Living with potatoes

I have decided that hills are better than flatlands for cycling and potatoes are boring but sometimes have to be endured.

I obviously have too much time on my hands at the moment. Gill has found a job and is out all day and I haven’t and I am at home. The days are long and it’s a challenge to spend eight straight hours looking for work. My thoughts turn to this time last year and I find myself recalling a blog I wrote about signs of spring. It was one of the most popular pre-tour pieces I published and it drew analogies between the life cycle of leaves on a tree and our forth coming journey. There was talk of the leaves nourishing the tree long after they had withered and fallen to the ground and our adventure nourishing us long after our return.

Signs of spring

Signs of spring

The final sentence however came as a crushing blow to my negative frame of mind. It read simply;“Who knows what we might be planning then?”

I am sad to say that then is now, and we find ourselves planning very little. In fact the situation I am in is almost identical to that of this time last year, but without the prospect of the most exciting trip of my life to look forward to. I feel as if our life changing journey has achieved nothing more than to provide me with some nice memories for my old age. Surely I must have learned something from it.

Time to go for a walk and do some soul searching.

As I walked I found myself thinking about a part of the trip when we were cycling through Lincolnshire. The roads were flat and rather boring and the scenery was potatoes. (I may have just used potatoes as an adjective but humour me for a moment). On both sides of the road were acres and acres of potatoes. Endless symmetrical rows just coming into flower. I recalled very clearly that all the flowers on one side of the road were white and on the other side they were pink. That’s about as exciting as it got.

There are lots of potatoes in Lincolnshire.

There are lots of potatoes in Lincolnshire.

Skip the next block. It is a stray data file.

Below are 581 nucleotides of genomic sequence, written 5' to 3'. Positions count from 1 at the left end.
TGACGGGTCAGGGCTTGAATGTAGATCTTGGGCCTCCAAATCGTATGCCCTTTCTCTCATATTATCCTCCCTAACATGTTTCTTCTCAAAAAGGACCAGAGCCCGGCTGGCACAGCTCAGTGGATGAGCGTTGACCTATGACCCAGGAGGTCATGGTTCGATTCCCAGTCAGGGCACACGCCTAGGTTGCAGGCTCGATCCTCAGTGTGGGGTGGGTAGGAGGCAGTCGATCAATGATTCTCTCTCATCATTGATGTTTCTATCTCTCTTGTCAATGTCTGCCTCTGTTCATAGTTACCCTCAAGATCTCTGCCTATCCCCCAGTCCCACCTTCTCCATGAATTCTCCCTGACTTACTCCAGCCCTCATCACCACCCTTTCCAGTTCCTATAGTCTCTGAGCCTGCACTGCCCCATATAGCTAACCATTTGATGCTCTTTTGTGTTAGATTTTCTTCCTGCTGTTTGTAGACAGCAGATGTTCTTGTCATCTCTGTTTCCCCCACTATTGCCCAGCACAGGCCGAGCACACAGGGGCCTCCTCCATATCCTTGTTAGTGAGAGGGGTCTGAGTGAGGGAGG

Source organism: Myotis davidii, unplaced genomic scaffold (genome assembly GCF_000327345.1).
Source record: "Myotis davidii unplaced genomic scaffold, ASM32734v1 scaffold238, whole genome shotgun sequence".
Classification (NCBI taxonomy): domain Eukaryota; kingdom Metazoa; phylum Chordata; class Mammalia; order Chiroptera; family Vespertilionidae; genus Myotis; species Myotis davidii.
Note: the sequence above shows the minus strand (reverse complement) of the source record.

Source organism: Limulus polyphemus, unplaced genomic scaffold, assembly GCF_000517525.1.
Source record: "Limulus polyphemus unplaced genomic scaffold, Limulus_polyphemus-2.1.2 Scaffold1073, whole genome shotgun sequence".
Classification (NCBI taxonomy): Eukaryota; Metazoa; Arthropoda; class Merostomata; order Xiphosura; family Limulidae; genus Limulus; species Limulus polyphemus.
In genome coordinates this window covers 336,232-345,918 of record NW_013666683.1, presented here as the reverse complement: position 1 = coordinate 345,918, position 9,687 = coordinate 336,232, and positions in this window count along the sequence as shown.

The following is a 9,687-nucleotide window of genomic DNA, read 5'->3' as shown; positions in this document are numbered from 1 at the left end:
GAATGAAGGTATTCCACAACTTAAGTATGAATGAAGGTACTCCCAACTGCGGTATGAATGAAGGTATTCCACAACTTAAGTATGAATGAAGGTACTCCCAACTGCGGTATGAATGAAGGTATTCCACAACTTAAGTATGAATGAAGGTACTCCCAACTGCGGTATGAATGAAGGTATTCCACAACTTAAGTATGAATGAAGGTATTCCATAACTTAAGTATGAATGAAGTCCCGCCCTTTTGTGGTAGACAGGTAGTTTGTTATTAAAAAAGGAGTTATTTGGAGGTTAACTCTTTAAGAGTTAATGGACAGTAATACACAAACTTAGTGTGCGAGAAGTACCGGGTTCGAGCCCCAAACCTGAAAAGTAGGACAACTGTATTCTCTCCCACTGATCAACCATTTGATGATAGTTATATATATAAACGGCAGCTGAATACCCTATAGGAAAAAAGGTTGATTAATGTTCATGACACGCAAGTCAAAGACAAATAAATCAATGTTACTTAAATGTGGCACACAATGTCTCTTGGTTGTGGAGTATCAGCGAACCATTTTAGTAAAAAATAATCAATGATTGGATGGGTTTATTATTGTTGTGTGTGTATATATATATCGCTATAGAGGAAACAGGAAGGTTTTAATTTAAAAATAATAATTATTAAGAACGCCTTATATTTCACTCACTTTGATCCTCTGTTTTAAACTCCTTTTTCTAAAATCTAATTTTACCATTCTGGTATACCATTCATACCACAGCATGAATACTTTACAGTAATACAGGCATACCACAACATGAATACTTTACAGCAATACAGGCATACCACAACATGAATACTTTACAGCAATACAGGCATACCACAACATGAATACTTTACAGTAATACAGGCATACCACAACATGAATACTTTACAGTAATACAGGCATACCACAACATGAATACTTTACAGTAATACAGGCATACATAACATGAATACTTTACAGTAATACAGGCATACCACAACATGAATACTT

At times like this it’s easy to become focused on negatives. You start to notice that your backside is uncomfortable, your wrists ache and you fancy a pint but it isn’t in the budget.  I even asked myself what on earth we were doing. What was the point of this trip? I found myself desperately trying to think of anything interesting to prick the boredom bubble. Aren’t potatoes related to tomatoes in some way? I’m sure I read that somewhere. And are the leaves poisonous or did I dream that? The sameness of the situation grinds you down. In this kind of terrain your eye is often drawn to the horizon, desperately searching for change. Anything to confirm that the whole world isn’t really made of potatoes. It may come in the form of a church steeple or the silhouette of woodlands on the skyline. These things give you hope but what you are really looking for is hills. Hills mean change. Hills mean variety and entertainment and a chance to stand on the pedals and relieve that aching bum.

Those hills or mountains will come of course. The land is never flat forever and no matter how far away they might be, you know they will appear eventually. When they do finally interrupt the flat, boring horizon you are presented with a choice. You can rejoice in the prospect of more interesting scenery or you can focus on how far away they are and how much longer you are going to have to put up with this drudgery. That is when I realised that I had learned something useful from what we did. Today’s lesson: Don’t focus on how far way the mountains are but on how spectacular they look and what fun you will have when you reach them. I became aware that I am sitting at home thinking about how many more fields of potatoes I will have to endure before I get to the mountains.

It also forced me to acknowledge that there are quite a few church steeples and woodlands on the horizon to focus on while I am waiting. I have an interview tomorrow and other work related irons in the fire. Further ahead there is the Cycle Touring Festival in Clitheroe to look forward to in May and beyond that who knows what metaphorical mountains we might climb.

I feel much more positive after that and now I am going to get the tea ready. Now what did I say we would have tonight? Oh yes, I remember. I’d better go and peel some potatoes.